In 2012 I did this!
It was all part of being REAL (my word of that year), and facing your fears. I was scared shitless, but did it anyway.
Tackling my fears usually involves more or less adrenaline. Because it means stepping out of my comfort zone. And this was a BIG step out of a plane! Argh!
I was recently in a telco with a colleague of mine, talking about the ‘shit’ that was going on in our respective jobs. When she thanked me for the chat because it had brought her adrenaline level down. So today’s topic is about our rollercoaster lives, stress moments, adrenaline levels and how to get back down from them and find our calm.
What to do when you need to calm down
Overfull agendas. Demanding jobs. Juggling work and family. Problems being offloaded on us both professionally and privately.
Our lives, especially as women, are full of stressful situations. Our adrenaline levels soar on a regular basis.
Adrenaline is quite useful.
Our caveman forefathers found it helpful in the fight or flight response (as in: do I try to kill this mammoth so that I can eat it, or do I run from it because it will trample me to death?).
My son has a nut allergy and carries an adrenaline injection pen with him everywhere just in case he inadvertently eats something peanutty and his body shuts down.
In our modern days, there are less fight or flight situations, but adrenaline gives us additional energy, it makes our whole body alert.
And that can come in handy in many situations.
Too much is not good
Very often however, those adrenaline producing stress situations never or rarely cease. We live in a constant ‘high’. Some people are adrenaline junkies: they love to self-induce the flight or fight response by intentionally engaging in stressful or risky behavior which causes adrenaline to be released (think about people doing extreme sports for example).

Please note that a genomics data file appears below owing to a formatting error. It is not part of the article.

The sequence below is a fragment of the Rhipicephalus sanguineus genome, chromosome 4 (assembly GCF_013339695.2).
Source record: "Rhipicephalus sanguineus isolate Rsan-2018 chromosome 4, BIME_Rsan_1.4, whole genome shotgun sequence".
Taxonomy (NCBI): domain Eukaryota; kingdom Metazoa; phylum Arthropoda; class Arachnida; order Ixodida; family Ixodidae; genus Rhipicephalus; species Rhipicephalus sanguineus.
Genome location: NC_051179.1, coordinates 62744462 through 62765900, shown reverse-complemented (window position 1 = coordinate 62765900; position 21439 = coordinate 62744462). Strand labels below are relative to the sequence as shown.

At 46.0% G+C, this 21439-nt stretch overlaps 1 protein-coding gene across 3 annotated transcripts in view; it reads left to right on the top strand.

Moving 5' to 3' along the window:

Too much stress however ‘halts or slows down various processes such as sexual responses and digestive systems to focus on the stressor situation and typically causes negative effects like constipation, anorexia (…). Prolonged stress resposes may result in chronic suppression of the immune system, leaving the body open to infections’ (Wikipedia).
So basically, too much stress makes you frigid and constipated! Ugh!
How to calm down instantly:
- Take a walk or jog.
I go running 2-3 times a week during lunch break. It not only empties the mind, it also shakes out all the physical ‘stuckness’. And it gives renewed energy to tackle the afternoon.
- Drink green tea.
Studies show that green tea reduces stress. You do have to drink quite a bit of it, so I suggest you make a whole thermos and have it ready at your desk.
- Do the ‘Lion’s breath.
It’s a yoga thing, yes, but no need to get a mat and contort your body. Lion’s breath is easy, fast, can be done anywhere and it’s funny as hell.
Here’s a video that shows you how.
When I can, I light a candle and just watch its flame for a few minutes. Instantly soothing.
Now I agree that might be looked at funny at work…or even get the sprinklers going. When I don’t have a candle handy, I try to retreat, either physically into a quiet space or by just closing my eyes. I focus on my breathing to make it slow down. With closed eyes I travel to my happy spot, an image/situation that makes me extremely happy and calm. Find such an image for you (lounging on the beach, sitting in your garden, holding your baby…) and travel there in moments of stress. Stay there for a few minutes.
- Whistle, sing, laugh.
This tip is again turning to a physical outlet. Whistling, singing or laughing tunes you into music, into the right side of your brain. Music is soothing. It puts you instantly in a different situation, a happy memory.
- Ask some questions.
Question the thoughts that are in your head. Check out Byron Katie’s The Work.com. All stress other than immediate physical stress is associated with a thought that something or someone should be different. Ask ‘is this true?’ ‘Who would I be without this thought?’